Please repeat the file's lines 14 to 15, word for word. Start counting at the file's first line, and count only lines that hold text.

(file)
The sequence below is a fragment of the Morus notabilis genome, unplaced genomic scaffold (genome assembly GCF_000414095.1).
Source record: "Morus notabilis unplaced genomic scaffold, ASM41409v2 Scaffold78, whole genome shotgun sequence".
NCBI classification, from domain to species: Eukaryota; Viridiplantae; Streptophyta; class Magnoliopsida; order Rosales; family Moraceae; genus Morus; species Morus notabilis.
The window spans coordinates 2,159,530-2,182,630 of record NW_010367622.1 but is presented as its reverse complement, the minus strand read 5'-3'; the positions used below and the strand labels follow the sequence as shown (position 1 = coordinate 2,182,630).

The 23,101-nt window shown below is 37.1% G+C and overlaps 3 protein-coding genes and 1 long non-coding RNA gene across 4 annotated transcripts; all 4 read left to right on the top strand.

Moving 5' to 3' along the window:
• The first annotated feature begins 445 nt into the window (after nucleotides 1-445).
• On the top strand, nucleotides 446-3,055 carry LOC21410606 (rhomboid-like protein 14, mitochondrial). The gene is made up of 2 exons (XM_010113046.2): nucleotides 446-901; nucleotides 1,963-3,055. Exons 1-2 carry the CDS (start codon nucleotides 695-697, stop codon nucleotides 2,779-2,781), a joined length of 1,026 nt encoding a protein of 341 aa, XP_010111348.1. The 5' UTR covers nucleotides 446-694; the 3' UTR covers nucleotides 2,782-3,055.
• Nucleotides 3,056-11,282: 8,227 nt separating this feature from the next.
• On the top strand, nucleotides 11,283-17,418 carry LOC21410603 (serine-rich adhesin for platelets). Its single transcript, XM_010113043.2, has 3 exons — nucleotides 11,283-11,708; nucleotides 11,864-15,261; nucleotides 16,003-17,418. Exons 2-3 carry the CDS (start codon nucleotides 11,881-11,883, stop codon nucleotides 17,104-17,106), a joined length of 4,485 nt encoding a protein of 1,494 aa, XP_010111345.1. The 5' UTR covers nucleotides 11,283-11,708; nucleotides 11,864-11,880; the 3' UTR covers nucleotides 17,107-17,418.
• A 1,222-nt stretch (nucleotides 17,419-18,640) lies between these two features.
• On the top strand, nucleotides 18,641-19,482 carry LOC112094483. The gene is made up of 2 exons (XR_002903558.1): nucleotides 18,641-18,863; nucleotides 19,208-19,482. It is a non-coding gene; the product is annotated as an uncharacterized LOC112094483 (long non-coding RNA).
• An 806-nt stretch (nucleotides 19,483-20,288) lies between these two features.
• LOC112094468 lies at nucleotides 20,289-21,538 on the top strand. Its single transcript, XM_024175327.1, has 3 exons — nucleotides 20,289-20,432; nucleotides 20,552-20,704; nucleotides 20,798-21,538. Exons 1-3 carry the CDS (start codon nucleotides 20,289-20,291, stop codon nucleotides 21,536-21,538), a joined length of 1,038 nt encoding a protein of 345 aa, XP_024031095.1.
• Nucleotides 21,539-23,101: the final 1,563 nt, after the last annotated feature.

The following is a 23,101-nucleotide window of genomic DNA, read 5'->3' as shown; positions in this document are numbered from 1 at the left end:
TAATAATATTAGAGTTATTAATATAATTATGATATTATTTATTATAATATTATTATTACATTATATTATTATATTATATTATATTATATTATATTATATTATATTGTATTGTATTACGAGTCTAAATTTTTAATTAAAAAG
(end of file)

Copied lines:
• LOC112094468 lies at nucleotides 20,289-21,538 on the top strand. Its single transcript, XM_024175327.1, has 3 exons — nucleotides 20,289-20,432; nucleotides 20,552-20,704; nucleotides 20,798-21,538. Exons 1-3 carry the CDS (start codon nucleotides 20,289-20,291, stop codon nucleotides 21,536-21,538), a joined length of 1,038 nt encoding a protein of 345 aa, XP_024031095.1.
• Nucleotides 21,539-23,101: the final 1,563 nt, after the last annotated feature.